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A coalition of the UK’s leading green groups concluded that the government has “fallen short” of delivering a Green Brexit – but there is still “huge” potential for the food and farming sectors, experts say.
Greener UK, which has tracked Britain’s environmental standards since 2017, said the government’s promise to “maintain and enhance” protections after it left the European Union had not been met. But while some protections were judged to be weaker now than they were pre-Brexit, such as chemicals, nature, air quality and waste, the group also noted positive developments, including the government’s “huge ambition in overhauling farming policy in England”.
Gareth Morgan, head of farming and land use policy at the Soil Association, told Speciality Food that at best, the prospect of a Green Brexit is a “work in progress, stronger on rhetoric than delivery”. He agreed that the food and farming sector still holds potential, but in some areas he believes the government’s plans are lacking.
“The potential to create a sustainable food and farming strategy outside of the Common Agricultural Policy is huge, and the stated ambition of the UK government on the environment is good, but the imminent publication of the EU strategy for organic farming stands in contrast to a lukewarm approach to organic farming in the UK and the new Sustainable Farming Incentive lacks ambition so far,” Gareth said. The EU’s new Action Plan for organic production aims for a quarter of agricultural land to be under organic farming by 2030.
“Generally, the EU was not a block to environmental ambition,” said Pete Ritchie of Nourish Scotland. “The Common Agricultural Policy was used as an excuse but the UK did not use its flexibilities within that to strengthen environmental measures.” Pete said the government has missed an opportunity to take a fresh look at the “key question of how to shift to a food system which would nourish the people of this country without trashing the planet or disrespecting animals”.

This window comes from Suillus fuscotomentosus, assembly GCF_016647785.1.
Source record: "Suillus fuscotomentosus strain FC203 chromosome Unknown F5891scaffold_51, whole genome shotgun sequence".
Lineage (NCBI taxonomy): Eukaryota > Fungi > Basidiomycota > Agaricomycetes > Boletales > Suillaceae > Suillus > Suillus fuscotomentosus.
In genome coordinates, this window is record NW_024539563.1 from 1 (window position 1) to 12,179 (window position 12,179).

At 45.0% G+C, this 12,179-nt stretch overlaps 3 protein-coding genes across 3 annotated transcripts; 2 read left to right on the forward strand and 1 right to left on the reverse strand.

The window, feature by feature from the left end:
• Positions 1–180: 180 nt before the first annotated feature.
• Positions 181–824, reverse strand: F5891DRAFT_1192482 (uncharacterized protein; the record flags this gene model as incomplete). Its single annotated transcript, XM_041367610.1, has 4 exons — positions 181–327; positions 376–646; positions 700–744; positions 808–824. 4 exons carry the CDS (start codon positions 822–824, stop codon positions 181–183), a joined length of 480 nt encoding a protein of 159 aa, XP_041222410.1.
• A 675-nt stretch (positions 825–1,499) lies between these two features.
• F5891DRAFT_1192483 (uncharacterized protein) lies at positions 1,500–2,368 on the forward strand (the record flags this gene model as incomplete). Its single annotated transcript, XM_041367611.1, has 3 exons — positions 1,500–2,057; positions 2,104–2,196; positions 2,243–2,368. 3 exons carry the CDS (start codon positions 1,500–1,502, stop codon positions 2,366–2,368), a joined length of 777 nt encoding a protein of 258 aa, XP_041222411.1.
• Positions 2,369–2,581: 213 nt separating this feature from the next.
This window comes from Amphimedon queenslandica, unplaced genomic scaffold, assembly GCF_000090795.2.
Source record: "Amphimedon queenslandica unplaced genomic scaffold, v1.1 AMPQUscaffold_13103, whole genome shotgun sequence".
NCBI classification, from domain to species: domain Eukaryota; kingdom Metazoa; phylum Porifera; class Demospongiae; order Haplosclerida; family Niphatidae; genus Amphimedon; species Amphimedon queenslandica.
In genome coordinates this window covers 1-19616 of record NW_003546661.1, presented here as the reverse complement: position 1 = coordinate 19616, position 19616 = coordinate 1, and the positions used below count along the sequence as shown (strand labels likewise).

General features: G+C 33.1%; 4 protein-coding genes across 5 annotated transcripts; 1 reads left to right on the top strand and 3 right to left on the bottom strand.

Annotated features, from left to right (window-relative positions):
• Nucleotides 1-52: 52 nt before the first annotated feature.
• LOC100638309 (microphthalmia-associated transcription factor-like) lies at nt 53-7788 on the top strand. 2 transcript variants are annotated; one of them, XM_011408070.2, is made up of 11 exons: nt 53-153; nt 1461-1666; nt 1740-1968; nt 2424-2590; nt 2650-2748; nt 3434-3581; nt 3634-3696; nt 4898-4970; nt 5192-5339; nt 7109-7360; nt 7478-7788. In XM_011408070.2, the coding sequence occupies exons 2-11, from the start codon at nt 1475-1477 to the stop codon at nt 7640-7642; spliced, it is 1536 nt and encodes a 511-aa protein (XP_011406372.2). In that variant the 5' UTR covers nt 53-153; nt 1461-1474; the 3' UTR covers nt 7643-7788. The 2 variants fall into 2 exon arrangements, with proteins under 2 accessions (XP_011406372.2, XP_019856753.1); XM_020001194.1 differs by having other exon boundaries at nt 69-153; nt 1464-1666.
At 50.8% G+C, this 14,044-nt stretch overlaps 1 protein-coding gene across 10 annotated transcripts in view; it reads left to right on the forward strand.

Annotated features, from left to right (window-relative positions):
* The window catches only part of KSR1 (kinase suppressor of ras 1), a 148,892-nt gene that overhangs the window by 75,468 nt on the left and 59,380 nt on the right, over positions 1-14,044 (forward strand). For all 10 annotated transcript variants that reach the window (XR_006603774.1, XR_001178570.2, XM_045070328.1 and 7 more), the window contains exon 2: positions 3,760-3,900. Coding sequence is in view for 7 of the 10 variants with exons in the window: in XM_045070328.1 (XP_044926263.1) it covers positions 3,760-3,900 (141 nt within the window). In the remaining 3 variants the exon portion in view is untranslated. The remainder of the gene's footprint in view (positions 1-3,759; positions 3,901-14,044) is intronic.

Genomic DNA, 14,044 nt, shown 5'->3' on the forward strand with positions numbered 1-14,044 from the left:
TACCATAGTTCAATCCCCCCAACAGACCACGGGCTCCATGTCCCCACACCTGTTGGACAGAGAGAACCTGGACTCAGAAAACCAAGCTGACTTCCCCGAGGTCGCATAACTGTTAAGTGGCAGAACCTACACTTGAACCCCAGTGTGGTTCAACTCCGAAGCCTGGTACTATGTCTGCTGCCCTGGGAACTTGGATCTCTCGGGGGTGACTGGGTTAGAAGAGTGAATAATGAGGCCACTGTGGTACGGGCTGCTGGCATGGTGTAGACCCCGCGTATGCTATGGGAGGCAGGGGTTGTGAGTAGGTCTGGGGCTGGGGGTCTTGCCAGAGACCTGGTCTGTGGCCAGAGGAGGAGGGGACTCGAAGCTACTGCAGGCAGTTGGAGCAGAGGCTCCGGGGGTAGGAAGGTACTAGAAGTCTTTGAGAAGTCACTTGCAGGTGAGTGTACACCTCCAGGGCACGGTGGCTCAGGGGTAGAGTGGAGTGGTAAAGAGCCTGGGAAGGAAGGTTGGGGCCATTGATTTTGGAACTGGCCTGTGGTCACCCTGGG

However, Vicki Hird, head of sustainable farming at Sustain, told Speciality Food that the “promise of positive outcomes on farming and the environment remain” thanks to the new suite of schemes supporting farmers and growers to adopt sustainable farming practices. “But so many questions remain on how well the design will work, and if we will lose many farmers in the tough transition and market disruption,” she added.
With so many disruptive forces hitting the farming sector – “new trade deals and tariffs, border friction with the EU on food exports and a public somewhat impoverished by a pandemic – Vicki said, “it is critical farmers and the supply chain have government support in this transition, so that they can evolve into more sustainable farming and healthier, fairer supply chains.”
All hope is not lost for a more sustainable food and farming sector post-Brexit. Indeed, Greener UK’s report said that if the Sustainable Farming Incentive proposals are backed up with “substantial long-term funding, maintained food standards and adequate enforcement, the chances of restoring UK wildlife are much improved.”
Opportunities are still available to strengthen sustainability in Britain’s food supply chain – but faced with the challenges that Brexit and Covid-19 have brought, support for Britain’s farmers will be critical.